Edmonton man Justin Theroux, 42, is in hospital with a fractured skull after being hit by a Valley Line LRT train this past weekend.
According to the Edmonton Police Service, the collision occurred north of the Holyrood LRT station, near 85 Street and 93 Avenue, just after 6 a.m. Sunday.
Police said the man had been hit by the train while sleeping along the tracks and was taken to hospital in critical condition with serious head injuries.
“Finding out he was hit by a train…that’s nuts,” said his sister, Shelley Reid.
The sisters said their brother didn’t have identification on him at the time of the collision and it took much of the day for police to track down his family.
His other sister, Lindsay Balmer, said her brother had been without stable housing for years, and was likely seeking shelter on Sunday morning.
“He’s homeless. He has an addiction problem. We’re very aware of this,” Reid said, adding in the past her brother had stayed with family but in recent months, spent more time on the streets.
“There’s a lot of homeless people in this city and it’s unfortunate. And they seek shelter and they want to be close to things like (transit),” Reid said.
“If you’re put in a desperate situation, he may have felt that was his only option.”
The sisters can’t wrap their heads around why their brother was laying on the tracks where the yet-to-open Valley Line has been conducting testing.
Reid said she suspects her brother didn’t realize the space wasn’t safe for him.
The 13-kilometre Valley Line southeast from Mill Woods to downtown is different from the current high-floor LRT system that the Edmonton Transit Service operates.
“It’s a bit higher up than the ground and not next running along the traffic. And there’s usually barricades along the side and definitely not any residents right next to the tracks,” Balmer said of the existing design for the Capital and Metro lines operated by the Edmonton Transit Service.
The Valley Line, built and being operated by public-private partnership contractor TransEd, features low-floor, urban-styled trains that provide more pedestrian-friendly access with street-level stops.
There are no crossing arms and go up and down, or audible bells to warn of an approaching train.
The design of the line is meant to integrate the route into the community, but the sisters believe it comes with consequences.
“The trains are very quiet,” Reid said.
Reid and Balmer have concerns about a lack of fencing, barriers and noise alerts along the Valley Line.
“There’s kids around that area. They could run out the door. Pets too. There’s nothing stopping people from just running across those tracks,” Reid said.
They worry about slow-moving seniors or people who are hard of hearing.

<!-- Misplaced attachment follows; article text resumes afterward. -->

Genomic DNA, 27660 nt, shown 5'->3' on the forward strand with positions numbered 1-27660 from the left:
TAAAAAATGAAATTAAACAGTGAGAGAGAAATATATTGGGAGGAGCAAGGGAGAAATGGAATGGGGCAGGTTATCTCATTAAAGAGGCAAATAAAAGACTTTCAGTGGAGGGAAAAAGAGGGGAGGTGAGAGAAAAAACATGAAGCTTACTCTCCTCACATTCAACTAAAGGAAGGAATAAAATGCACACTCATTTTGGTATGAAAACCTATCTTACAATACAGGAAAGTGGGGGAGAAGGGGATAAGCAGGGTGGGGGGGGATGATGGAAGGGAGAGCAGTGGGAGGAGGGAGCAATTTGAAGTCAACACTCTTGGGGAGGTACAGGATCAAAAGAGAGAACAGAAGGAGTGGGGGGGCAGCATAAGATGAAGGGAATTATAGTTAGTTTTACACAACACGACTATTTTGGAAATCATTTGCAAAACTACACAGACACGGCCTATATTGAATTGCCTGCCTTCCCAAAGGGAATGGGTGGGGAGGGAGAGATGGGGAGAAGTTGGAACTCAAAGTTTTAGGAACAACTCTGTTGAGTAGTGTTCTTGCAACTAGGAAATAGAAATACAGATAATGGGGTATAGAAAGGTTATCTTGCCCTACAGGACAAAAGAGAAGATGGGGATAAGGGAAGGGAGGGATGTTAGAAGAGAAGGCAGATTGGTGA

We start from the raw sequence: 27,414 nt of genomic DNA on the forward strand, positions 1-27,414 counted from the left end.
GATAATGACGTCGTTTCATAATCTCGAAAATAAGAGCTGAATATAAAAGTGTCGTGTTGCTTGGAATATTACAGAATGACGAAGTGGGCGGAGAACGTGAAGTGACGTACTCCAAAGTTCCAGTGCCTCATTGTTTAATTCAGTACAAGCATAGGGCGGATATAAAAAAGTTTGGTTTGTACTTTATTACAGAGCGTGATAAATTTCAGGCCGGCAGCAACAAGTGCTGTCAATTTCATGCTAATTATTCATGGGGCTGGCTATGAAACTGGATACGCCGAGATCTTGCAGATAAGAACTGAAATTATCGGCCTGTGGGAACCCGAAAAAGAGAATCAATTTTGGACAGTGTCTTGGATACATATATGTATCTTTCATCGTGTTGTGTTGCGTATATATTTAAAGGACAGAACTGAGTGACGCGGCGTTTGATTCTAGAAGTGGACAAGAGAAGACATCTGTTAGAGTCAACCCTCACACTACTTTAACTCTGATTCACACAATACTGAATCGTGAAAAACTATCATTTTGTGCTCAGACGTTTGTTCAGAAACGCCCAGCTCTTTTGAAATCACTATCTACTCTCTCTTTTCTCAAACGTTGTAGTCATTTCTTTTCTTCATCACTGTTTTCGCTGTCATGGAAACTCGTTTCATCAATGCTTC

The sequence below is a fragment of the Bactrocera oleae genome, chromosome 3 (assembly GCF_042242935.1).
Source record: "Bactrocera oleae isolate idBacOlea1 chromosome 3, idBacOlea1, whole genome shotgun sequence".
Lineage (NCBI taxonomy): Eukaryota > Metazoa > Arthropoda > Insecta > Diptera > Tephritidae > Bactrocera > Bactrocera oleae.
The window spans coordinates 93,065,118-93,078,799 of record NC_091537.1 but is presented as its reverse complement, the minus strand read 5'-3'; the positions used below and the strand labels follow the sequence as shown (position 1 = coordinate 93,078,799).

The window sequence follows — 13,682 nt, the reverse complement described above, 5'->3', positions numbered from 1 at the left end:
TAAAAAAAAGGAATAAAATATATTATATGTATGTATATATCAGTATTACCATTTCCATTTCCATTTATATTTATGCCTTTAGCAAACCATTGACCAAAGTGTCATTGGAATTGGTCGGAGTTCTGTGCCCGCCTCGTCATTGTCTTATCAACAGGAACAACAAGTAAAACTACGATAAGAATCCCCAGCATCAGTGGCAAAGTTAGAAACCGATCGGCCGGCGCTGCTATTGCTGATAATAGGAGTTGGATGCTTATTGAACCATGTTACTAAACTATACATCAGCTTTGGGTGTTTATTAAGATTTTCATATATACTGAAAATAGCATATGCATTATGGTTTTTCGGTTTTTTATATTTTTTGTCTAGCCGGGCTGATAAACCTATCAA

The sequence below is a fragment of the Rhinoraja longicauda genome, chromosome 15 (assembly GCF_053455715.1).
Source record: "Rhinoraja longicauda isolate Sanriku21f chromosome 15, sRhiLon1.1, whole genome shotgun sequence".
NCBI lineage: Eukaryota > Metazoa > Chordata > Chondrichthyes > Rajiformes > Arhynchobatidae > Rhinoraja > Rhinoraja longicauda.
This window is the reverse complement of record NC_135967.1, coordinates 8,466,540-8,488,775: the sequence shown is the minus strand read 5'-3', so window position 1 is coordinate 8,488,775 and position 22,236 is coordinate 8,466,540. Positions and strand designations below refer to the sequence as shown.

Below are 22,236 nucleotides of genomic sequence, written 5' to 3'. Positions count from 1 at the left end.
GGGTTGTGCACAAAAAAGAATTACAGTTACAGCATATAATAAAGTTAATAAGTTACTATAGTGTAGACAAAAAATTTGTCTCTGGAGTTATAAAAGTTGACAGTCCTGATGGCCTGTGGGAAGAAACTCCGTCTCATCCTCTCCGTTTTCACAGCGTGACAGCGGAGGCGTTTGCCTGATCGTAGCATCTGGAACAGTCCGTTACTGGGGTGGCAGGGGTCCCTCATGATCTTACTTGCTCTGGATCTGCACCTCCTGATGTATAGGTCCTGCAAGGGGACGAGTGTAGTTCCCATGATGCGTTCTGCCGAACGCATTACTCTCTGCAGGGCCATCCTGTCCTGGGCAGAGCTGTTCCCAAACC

“Maybe there will be lessons learned from what happened to our brother and they will make changes so this doesn’t happen to anyone else,” Reid said.
Reid said her brother is street smart and it seems out of character for him to be in a careless situation.
“You should know better, not to sleep right on train tracks. So I would just like a little more details as to, was he really sleeping there and did he trip, not knowing he was crossing tracks and might have went down?”
Balmer and Reid would like to see video footage from TransEd around the time Theroux was hit. They are waiting to see if transit cameras may have captured the incident.
“What if he tripped? We still aren’t sure,” Reid said. “There was no sleeping bag nearby. More details would be appreciated for sure.”
In the days since the collision, the sisters said Theroux has been recovering in an Edmonton hospital with a brain injury.
Theroux’s condition has improved but he hasn’t been able to share his side of the story. Though he’s not yet fully conscious or able to talk, the sisters said he recognized them.
“He has a huge family and we all love him,” Reid said. She said her brother loves fishing, camping, cooking, the Edmonton Oilers and is a kind, helpful person.
“When he is sober and when he’s around family, he’s amazing. Of course, taking to the streets and having an addiction … it changes people, makes them behave in ways that is probably not indicative of who they really are.”
The family wants Edmontonians to know Theroux isn’t “just another homeless person.”
“He is somebody’s family member and he is loved. We are here for him,” Reid said.
The family has set up a GoFundMe to help cover medical bills. It says the family also intends to seek legal counsel.
TransEd has ramped up Valley Line testing in recent weeks but as has been the case since last year, there is still no confirmed timeline for when the line will be open to passengers.